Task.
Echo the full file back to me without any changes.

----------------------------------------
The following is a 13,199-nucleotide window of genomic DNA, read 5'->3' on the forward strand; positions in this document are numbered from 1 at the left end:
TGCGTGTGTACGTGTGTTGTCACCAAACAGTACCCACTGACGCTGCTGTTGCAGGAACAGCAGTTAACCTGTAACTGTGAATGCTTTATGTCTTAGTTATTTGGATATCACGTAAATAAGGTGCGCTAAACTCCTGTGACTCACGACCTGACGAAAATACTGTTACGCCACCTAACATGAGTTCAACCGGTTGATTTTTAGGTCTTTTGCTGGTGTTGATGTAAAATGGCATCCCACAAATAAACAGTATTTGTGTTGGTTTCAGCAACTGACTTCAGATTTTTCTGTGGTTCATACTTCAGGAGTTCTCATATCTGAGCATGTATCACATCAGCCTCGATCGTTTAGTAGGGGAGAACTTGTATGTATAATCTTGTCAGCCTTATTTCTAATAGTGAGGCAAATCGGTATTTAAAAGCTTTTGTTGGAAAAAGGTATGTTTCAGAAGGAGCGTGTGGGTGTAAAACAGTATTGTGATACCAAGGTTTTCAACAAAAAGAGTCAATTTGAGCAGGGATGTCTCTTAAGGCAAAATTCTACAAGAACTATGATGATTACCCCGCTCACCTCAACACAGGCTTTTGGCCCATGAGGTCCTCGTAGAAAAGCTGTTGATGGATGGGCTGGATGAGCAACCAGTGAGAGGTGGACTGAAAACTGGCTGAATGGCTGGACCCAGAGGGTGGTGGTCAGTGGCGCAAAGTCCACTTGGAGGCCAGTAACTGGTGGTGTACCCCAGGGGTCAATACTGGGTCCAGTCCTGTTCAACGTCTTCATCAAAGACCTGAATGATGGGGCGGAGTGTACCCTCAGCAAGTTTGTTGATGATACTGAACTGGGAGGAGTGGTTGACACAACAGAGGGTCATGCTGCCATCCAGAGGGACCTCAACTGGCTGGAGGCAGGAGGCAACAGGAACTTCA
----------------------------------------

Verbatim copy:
The following is a 13,199-nucleotide window of genomic DNA, read 5'->3' on the forward strand; positions in this document are numbered from 1 at the left end:
TGCGTGTGTACGTGTGTTGTCACCAAACAGTACCCACTGACGCTGCTGTTGCAGGAACAGCAGTTAACCTGTAACTGTGAATGCTTTATGTCTTAGTTATTTGGATATCACGTAAATAAGGTGCGCTAAACTCCTGTGACTCACGACCTGACGAAAATACTGTTACGCCACCTAACATGAGTTCAACCGGTTGATTTTTAGGTCTTTTGCTGGTGTTGATGTAAAATGGCATCCCACAAATAAACAGTATTTGTGTTGGTTTCAGCAACTGACTTCAGATTTTTCTGTGGTTCATACTTCAGGAGTTCTCATATCTGAGCATGTATCACATCAGCCTCGATCGTTTAGTAGGGGAGAACTTGTATGTATAATCTTGTCAGCCTTATTTCTAATAGTGAGGCAAATCGGTATTTAAAAGCTTTTGTTGGAAAAAGGTATGTTTCAGAAGGAGCGTGTGGGTGTAAAACAGTATTGTGATACCAAGGTTTTCAACAAAAAGAGTCAATTTGAGCAGGGATGTCTCTTAAGGCAAAATTCTACAAGAACTATGATGATTACCCCGCTCACCTCAACACAGGCTTTTGGCCCATGAGGTCCTCGTAGAAAAGCTGTTGATGGATGGGCTGGATGAGCAACCAGTGAGAGGTGGACTGAAAACTGGCTGAATGGCTGGACCCAGAGGGTGGTGGTCAGTGGCGCAAAGTCCACTTGGAGGCCAGTAACTGGTGGTGTACCCCAGGGGTCAATACTGGGTCCAGTCCTGTTCAACGTCTTCATCAAAGACCTGAATGATGGGGCGGAGTGTACCCTCAGCAAGTTTGTTGATGATACTGAACTGGGAGGAGTGGTTGACACAACAGAGGGTCATGCTGCCATCCAGAGGGACCTCAACTGGCTGGAGGCAGGAGGCAACAGGAACTTCA